Julie's big brother, David, was two years old when she was born. Two years later, Julie had a sister, Carol. Their father, Jim, worked as an electrical engineer for Shive-Hattery just across the river in Moline, Illinois, and farmed west of Muscatine at their home. Their mother stayed home when her children were young but went on to be a Realtor for more than twenty years and president of the Muscatine Kiwanis Club. The Powerses had three children and eight grandchildren — six of the latter remained living in 2012.
Julie had a comfortable childhood, raised in Muscatine, a town of twenty thousand, filled with lumberjacks and farmers, nestled on bluffs and hills at a major west-south bend in the Mississippi River in Southeast Iowa. The town had been known as Casey's Woodpile, Newburg, and Bloomington before the residents settled on the unique name of Muscatine in 1850.
Lumber was king in the early days as log after log floated down the river to be hauled in when they reached the town, milled to board lumber, doors, and window sashes. Up until the Civil War, Muscatine, a haven for fugitive slaves from the South and freed men from the East, had the largest black population in the state of Iowa. One of these residents, Alexander Clark, was responsible for the desegregation of Iowa public schools in 1868.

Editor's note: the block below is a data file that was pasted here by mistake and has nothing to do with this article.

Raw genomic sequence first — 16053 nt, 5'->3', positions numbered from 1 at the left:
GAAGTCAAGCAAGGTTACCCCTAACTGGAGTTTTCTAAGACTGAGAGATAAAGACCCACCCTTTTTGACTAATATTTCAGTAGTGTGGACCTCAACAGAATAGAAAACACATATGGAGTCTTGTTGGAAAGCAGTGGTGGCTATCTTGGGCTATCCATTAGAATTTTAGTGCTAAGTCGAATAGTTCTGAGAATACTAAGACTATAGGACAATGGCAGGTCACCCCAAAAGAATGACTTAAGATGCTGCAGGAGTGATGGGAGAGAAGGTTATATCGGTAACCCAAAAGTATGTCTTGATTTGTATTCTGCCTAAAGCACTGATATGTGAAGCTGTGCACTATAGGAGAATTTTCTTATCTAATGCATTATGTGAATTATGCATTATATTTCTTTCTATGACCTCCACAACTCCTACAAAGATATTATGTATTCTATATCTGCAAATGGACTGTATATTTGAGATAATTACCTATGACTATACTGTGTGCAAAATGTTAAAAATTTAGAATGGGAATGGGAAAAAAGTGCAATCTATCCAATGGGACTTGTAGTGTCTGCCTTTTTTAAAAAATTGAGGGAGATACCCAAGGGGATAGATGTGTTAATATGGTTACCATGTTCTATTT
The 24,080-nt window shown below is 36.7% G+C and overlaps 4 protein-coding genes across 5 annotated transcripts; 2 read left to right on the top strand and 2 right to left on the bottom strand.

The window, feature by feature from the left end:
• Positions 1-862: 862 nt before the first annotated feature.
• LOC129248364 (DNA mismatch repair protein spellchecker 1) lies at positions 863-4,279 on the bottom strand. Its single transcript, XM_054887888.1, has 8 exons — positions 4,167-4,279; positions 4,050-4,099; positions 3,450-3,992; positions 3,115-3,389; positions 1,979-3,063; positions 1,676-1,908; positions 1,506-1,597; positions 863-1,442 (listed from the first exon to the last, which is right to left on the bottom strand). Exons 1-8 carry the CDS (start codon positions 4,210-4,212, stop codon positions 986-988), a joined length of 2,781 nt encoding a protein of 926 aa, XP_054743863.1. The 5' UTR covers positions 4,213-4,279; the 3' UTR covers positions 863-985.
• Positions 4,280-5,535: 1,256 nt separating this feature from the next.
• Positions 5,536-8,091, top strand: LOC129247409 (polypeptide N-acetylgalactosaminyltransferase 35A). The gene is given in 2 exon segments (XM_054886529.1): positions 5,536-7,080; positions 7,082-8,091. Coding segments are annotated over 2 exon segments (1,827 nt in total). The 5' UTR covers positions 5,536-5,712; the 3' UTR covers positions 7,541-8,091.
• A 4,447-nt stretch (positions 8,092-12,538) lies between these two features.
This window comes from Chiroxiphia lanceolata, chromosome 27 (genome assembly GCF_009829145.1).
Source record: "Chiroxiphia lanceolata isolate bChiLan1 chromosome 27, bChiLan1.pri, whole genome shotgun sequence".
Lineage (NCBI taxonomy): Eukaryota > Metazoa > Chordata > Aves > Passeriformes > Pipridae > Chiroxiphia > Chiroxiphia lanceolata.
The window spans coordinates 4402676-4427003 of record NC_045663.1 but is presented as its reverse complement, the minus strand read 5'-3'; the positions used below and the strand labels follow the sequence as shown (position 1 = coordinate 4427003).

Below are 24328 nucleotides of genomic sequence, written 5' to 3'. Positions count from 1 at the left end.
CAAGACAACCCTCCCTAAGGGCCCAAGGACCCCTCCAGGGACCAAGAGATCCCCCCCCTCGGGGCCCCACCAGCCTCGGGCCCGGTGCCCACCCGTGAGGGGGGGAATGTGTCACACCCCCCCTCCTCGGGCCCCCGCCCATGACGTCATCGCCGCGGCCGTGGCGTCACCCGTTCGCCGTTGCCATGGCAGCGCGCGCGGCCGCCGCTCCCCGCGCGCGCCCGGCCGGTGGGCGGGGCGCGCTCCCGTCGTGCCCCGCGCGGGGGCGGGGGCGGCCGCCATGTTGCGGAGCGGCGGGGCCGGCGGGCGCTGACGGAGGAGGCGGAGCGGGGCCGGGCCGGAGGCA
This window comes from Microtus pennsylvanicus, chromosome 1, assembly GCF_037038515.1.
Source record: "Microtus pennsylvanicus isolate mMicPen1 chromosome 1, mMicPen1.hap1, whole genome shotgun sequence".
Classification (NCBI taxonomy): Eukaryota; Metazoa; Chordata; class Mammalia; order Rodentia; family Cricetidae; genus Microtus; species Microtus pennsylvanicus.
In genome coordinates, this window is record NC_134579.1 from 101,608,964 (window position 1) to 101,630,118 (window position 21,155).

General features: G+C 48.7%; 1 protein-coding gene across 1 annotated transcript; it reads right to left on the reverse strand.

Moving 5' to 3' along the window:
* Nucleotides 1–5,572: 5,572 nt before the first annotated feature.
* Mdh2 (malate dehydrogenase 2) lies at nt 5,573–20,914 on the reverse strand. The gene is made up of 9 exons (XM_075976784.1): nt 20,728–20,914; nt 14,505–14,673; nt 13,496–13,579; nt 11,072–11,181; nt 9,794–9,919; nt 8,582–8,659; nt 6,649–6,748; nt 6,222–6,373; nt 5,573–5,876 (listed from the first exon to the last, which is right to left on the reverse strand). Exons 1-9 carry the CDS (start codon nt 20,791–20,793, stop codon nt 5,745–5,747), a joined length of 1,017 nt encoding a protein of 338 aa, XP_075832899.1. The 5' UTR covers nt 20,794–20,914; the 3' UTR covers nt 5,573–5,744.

Samuel Clemens, better known under his pen name, Mark Twain, lived in the town in the summer of 1855 while working for his brother Orion Clemens at the Muscatine Journal. In his book Life on the Mississippi, Twain wrote: "And I remember Muscatine — still more pleasantly — for its summer sunsets. I have never seen any, on either side of the ocean, that equaled them. They used the broad smooth river as a canvas and painted on it every imaginable color, from the mottled daintiness and delicacies of the opal, all the way up, through cumulative intensities, to blinding purple and crimson conflagrations which were enchanting to the eye, but sharply tried it at the same time."